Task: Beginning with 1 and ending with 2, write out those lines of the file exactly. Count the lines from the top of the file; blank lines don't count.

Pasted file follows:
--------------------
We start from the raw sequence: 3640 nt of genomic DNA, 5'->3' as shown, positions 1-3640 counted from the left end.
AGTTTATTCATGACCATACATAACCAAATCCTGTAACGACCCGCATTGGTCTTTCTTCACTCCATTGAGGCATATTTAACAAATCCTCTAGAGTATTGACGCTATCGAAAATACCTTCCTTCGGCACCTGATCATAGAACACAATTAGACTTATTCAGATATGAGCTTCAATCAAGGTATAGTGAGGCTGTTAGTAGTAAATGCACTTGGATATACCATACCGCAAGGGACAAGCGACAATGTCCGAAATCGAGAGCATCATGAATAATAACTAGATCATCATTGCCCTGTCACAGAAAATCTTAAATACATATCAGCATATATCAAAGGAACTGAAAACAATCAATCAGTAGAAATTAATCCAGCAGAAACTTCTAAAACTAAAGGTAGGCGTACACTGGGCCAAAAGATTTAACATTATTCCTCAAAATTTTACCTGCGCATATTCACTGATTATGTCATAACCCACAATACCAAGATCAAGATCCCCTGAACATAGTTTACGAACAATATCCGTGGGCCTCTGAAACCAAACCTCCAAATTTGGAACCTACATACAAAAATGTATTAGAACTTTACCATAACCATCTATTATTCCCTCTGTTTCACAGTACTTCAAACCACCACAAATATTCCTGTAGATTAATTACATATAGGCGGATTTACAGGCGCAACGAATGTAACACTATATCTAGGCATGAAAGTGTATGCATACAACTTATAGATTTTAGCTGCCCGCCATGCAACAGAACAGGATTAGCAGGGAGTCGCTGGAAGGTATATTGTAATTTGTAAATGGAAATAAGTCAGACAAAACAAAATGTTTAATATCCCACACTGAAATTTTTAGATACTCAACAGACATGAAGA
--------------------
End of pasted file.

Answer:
We start from the raw sequence: 3640 nt of genomic DNA, 5'->3' as shown, positions 1-3640 counted from the left end.
AGTTTATTCATGACCATACATAACCAAATCCTGTAACGACCCGCATTGGTCTTTCTTCACTCCATTGAGGCATATTTAACAAATCCTCTAGAGTATTGACGCTATCGAAAATACCTTCCTTCGGCACCTGATCATAGAACACAATTAGACTTATTCAGATATGAGCTTCAATCAAGGTATAGTGAGGCTGTTAGTAGTAAATGCACTTGGATATACCATACCGCAAGGGACAAGCGACAATGTCCGAAATCGAGAGCATCATGAATAATAACTAGATCATCATTGCCCTGTCACAGAAAATCTTAAATACATATCAGCATATATCAAAGGAACTGAAAACAATCAATCAGTAGAAATTAATCCAGCAGAAACTTCTAAAACTAAAGGTAGGCGTACACTGGGCCAAAAGATTTAACATTATTCCTCAAAATTTTACCTGCGCATATTCACTGATTATGTCATAACCCACAATACCAAGATCAAGATCCCCTGAACATAGTTTACGAACAATATCCGTGGGCCTCTGAAACCAAACCTCCAAATTTGGAACCTACATACAAAAATGTATTAGAACTTTACCATAACCATCTATTATTCCCTCTGTTTCACAGTACTTCAAACCACCACAAATATTCCTGTAGATTAATTACATATAGGCGGATTTACAGGCGCAACGAATGTAACACTATATCTAGGCATGAAAGTGTATGCATACAACTTATAGATTTTAGCTGCCCGCCATGCAACAGAACAGGATTAGCAGGGAGTCGCTGGAAGGTATATTGTAATTTGTAAATGGAAATAAGTCAGACAAAACAAAATGTTTAATATCCCACACTGAAATTTTTAGATACTCAACAGACATGAAGA